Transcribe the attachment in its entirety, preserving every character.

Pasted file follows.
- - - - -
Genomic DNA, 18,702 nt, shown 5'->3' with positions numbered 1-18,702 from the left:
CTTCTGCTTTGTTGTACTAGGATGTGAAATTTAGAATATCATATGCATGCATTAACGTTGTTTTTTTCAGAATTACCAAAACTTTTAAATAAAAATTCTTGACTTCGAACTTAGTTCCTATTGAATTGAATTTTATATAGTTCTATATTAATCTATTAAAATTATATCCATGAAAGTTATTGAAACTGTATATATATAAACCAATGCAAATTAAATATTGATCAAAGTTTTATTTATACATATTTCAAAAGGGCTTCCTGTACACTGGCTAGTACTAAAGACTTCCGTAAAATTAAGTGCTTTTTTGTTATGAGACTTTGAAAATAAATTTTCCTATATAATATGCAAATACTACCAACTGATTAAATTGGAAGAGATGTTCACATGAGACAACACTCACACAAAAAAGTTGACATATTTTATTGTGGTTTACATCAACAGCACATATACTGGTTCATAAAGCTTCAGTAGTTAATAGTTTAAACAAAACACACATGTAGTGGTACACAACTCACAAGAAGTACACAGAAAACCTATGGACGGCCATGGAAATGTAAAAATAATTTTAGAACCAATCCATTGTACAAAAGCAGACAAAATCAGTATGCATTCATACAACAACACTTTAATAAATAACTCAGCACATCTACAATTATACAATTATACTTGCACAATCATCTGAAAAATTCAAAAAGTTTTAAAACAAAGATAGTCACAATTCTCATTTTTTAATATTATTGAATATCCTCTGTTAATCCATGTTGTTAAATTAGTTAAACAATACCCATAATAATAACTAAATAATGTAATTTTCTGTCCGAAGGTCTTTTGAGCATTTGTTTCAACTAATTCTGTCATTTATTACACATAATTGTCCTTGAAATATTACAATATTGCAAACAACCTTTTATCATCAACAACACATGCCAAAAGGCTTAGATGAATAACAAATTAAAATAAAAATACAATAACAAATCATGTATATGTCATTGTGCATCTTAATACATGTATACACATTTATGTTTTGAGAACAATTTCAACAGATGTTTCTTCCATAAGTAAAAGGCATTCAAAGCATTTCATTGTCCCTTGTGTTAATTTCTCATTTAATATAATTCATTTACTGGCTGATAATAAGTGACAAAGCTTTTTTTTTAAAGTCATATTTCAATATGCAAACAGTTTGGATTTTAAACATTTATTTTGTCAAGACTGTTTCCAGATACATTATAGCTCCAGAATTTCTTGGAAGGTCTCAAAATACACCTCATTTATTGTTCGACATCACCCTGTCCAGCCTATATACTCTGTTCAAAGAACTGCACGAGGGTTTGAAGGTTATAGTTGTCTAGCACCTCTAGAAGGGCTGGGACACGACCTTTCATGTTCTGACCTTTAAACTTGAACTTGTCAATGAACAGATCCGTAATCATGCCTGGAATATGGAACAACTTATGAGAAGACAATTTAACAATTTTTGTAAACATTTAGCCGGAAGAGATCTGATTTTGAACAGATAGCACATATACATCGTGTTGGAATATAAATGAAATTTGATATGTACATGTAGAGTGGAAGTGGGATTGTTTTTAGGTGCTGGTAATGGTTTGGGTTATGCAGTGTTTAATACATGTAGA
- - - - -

Genomic DNA, 18,702 nt, shown 5'->3' with positions numbered 1-18,702 from the left:
CTTCTGCTTTGTTGTACTAGGATGTGAAATTTAGAATATCATATGCATGCATTAACGTTGTTTTTTTCAGAATTACCAAAACTTTTAAATAAAAATTCTTGACTTCGAACTTAGTTCCTATTGAATTGAATTTTATATAGTTCTATATTAATCTATTAAAATTATATCCATGAAAGTTATTGAAACTGTATATATATAAACCAATGCAAATTAAATATTGATCAAAGTTTTATTTATACATATTTCAAAAGGGCTTCCTGTACACTGGCTAGTACTAAAGACTTCCGTAAAATTAAGTGCTTTTTTGTTATGAGACTTTGAAAATAAATTTTCCTATATAATATGCAAATACTACCAACTGATTAAATTGGAAGAGATGTTCACATGAGACAACACTCACACAAAAAAGTTGACATATTTTATTGTGGTTTACATCAACAGCACATATACTGGTTCATAAAGCTTCAGTAGTTAATAGTTTAAACAAAACACACATGTAGTGGTACACAACTCACAAGAAGTACACAGAAAACCTATGGACGGCCATGGAAATGTAAAAATAATTTTAGAACCAATCCATTGTACAAAAGCAGACAAAATCAGTATGCATTCATACAACAACACTTTAATAAATAACTCAGCACATCTACAATTATACAATTATACTTGCACAATCATCTGAAAAATTCAAAAAGTTTTAAAACAAAGATAGTCACAATTCTCATTTTTTAATATTATTGAATATCCTCTGTTAATCCATGTTGTTAAATTAGTTAAACAATACCCATAATAATAACTAAATAATGTAATTTTCTGTCCGAAGGTCTTTTGAGCATTTGTTTCAACTAATTCTGTCATTTATTACACATAATTGTCCTTGAAATATTACAATATTGCAAACAACCTTTTATCATCAACAACACATGCCAAAAGGCTTAGATGAATAACAAATTAAAATAAAAATACAATAACAAATCATGTATATGTCATTGTGCATCTTAATACATGTATACACATTTATGTTTTGAGAACAATTTCAACAGATGTTTCTTCCATAAGTAAAAGGCATTCAAAGCATTTCATTGTCCCTTGTGTTAATTTCTCATTTAATATAATTCATTTACTGGCTGATAATAAGTGACAAAGCTTTTTTTTTAAAGTCATATTTCAATATGCAAACAGTTTGGATTTTAAACATTTATTTTGTCAAGACTGTTTCCAGATACATTATAGCTCCAGAATTTCTTGGAAGGTCTCAAAATACACCTCATTTATTGTTCGACATCACCCTGTCCAGCCTATATACTCTGTTCAAAGAACTGCACGAGGGTTTGAAGGTTATAGTTGTCTAGCACCTCTAGAAGGGCTGGGACACGACCTTTCATGTTCTGACCTTTAAACTTGAACTTGTCAATGAACAGATCCGTAATCATGCCTGGAATATGGAACAACTTATGAGAAGACAATTTAACAATTTTTGTAAACATTTAGCCGGAAGAGATCTGATTTTGAACAGATAGCACATATACATCGTGTTGGAATATAAATGAAATTTGATATGTACATGTAGAGTGGAAGTGGGATTGTTTTTAGGTGCTGGTAATGGTTTGGGTTATGCAGTGTTTAATACATGTAGA